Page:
8. I tend to read as fast as the writer wrote. :) If it's fast paced I read fast, if it's slow paced I read slow. I think I write that way too. When there's lots of action I write faster then when people are just talking or I'm describing something. :)

  9. Jim, Thanks for all of your thoughts. I know what you mean about going through the actions but really not retaining anything. I used to do that a lot, especially in school when I had to read books I didn't enjoy. On the rare occasions when I have written book reviews, I've also paid a different kind of attention to my reading. I think that has been a good thing for me.

    Michelle, I wonder if that need to "hear" the word is more associated with intuitive learners. I've always had to feel like I know something before I can trust myself. Your readers' experience is interesting. I can see why that would be frustrating! I know I've talked to readers about other books where they'll say "I should read this again because I know I've missed stuff." They don't always go back to it, and I wish they would!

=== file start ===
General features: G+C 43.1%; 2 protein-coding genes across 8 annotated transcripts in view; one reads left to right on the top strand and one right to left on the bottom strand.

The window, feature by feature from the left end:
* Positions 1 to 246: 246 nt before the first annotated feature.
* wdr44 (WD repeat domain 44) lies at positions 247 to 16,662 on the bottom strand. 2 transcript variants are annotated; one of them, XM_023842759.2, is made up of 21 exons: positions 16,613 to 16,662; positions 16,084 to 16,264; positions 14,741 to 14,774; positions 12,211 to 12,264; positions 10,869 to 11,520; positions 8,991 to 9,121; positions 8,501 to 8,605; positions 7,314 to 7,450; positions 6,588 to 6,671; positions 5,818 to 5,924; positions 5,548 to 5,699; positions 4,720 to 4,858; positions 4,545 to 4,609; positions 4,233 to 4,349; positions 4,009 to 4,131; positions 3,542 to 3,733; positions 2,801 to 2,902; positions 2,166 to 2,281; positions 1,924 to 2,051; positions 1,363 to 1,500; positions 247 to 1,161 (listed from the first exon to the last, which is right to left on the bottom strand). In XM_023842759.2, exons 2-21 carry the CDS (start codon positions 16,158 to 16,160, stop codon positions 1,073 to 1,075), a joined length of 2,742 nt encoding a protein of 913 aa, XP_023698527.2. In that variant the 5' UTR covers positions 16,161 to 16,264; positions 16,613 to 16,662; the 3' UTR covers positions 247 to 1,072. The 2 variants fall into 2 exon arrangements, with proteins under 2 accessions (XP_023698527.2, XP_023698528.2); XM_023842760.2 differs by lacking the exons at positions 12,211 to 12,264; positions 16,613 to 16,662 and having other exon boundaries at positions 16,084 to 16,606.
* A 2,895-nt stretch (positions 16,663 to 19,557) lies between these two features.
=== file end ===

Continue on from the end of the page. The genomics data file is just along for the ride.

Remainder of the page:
10. Autumn2May, that's an interesting idea! My writing usually proceeds at a steady pace when I have the words. I wonder if that means people like you will read it at a steady pace or find their own ebbs and flows.

  11. "I wonder if that need to "hear" the word is more associated with intuitive learners."

    That might be true. I have to hear the words in my head. I'm also a slow reader, and it feels like I read more slowly as time passes. Part of that is age and my eyes tiring more quickly than when I was a youngster like you kids.

  12. I think like Rick it depends on the book. For literary fiction(what I'm reading now) is very very slow. Her words are sticking to my brain like oatmeal. And I can only read so many at a time. The visuals in my brain are overloading with her prose.